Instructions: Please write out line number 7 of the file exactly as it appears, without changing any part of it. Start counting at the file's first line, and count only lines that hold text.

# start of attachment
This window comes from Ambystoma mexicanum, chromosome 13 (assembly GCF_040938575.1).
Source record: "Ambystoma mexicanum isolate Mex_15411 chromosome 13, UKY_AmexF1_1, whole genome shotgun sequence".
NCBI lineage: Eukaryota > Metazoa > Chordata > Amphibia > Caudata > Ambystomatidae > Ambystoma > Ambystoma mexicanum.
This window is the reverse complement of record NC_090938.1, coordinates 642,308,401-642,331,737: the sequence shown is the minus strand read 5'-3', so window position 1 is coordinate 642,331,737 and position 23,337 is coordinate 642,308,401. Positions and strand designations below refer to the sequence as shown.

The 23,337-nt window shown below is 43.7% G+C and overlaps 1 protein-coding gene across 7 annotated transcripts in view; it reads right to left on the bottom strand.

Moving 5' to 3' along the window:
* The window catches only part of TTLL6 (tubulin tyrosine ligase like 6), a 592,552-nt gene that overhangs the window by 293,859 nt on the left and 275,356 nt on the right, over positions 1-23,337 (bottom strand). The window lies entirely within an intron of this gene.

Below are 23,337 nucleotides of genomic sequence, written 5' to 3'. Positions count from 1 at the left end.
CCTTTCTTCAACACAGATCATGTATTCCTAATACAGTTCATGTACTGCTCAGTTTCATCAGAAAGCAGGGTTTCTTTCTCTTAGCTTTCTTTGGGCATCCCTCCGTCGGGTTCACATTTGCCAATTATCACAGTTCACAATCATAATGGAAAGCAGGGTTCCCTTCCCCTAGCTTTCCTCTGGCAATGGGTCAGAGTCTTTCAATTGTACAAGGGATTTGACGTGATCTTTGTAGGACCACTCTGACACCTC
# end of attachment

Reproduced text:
* The window catches only part of TTLL6 (tubulin tyrosine ligase like 6), a 592,552-nt gene that overhangs the window by 293,859 nt on the left and 275,356 nt on the right, over positions 1-23,337 (bottom strand). The window lies entirely within an intron of this gene.